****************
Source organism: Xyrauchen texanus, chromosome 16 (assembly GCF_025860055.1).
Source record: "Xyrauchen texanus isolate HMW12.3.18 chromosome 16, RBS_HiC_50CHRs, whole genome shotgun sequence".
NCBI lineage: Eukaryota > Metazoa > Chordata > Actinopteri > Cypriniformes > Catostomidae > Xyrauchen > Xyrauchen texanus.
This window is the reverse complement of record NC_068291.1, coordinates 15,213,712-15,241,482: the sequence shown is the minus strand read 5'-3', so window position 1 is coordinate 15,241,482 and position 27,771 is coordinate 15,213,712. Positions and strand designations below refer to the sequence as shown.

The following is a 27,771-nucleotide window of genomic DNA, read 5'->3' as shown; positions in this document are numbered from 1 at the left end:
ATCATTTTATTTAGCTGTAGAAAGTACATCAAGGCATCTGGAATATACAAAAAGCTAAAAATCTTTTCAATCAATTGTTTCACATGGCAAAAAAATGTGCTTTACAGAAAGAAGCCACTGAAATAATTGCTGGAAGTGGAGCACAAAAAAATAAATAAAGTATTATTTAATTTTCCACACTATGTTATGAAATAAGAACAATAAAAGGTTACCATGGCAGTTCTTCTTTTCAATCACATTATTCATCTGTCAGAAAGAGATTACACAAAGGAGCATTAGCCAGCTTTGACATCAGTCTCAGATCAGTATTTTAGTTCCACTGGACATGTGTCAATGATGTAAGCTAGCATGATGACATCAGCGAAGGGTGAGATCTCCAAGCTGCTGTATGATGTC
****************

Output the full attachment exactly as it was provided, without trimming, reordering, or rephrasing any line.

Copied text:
Source organism: Xyrauchen texanus, chromosome 16 (assembly GCF_025860055.1).
Source record: "Xyrauchen texanus isolate HMW12.3.18 chromosome 16, RBS_HiC_50CHRs, whole genome shotgun sequence".
NCBI lineage: Eukaryota > Metazoa > Chordata > Actinopteri > Cypriniformes > Catostomidae > Xyrauchen > Xyrauchen texanus.
This window is the reverse complement of record NC_068291.1, coordinates 15,213,712-15,241,482: the sequence shown is the minus strand read 5'-3', so window position 1 is coordinate 15,241,482 and position 27,771 is coordinate 15,213,712. Positions and strand designations below refer to the sequence as shown.

The following is a 27,771-nucleotide window of genomic DNA, read 5'->3' as shown; positions in this document are numbered from 1 at the left end:
ATCATTTTATTTAGCTGTAGAAAGTACATCAAGGCATCTGGAATATACAAAAAGCTAAAAATCTTTTCAATCAATTGTTTCACATGGCAAAAAAATGTGCTTTACAGAAAGAAGCCACTGAAATAATTGCTGGAAGTGGAGCACAAAAAAATAAATAAAGTATTATTTAATTTTCCACACTATGTTATGAAATAAGAACAATAAAAGGTTACCATGGCAGTTCTTCTTTTCAATCACATTATTCATCTGTCAGAAAGAGATTACACAAAGGAGCATTAGCCAGCTTTGACATCAGTCTCAGATCAGTATTTTAGTTCCACTGGACATGTGTCAATGATGTAAGCTAGCATGATGACATCAGCGAAGGGTGAGATCTCCAAGCTGCTGTATGATGTC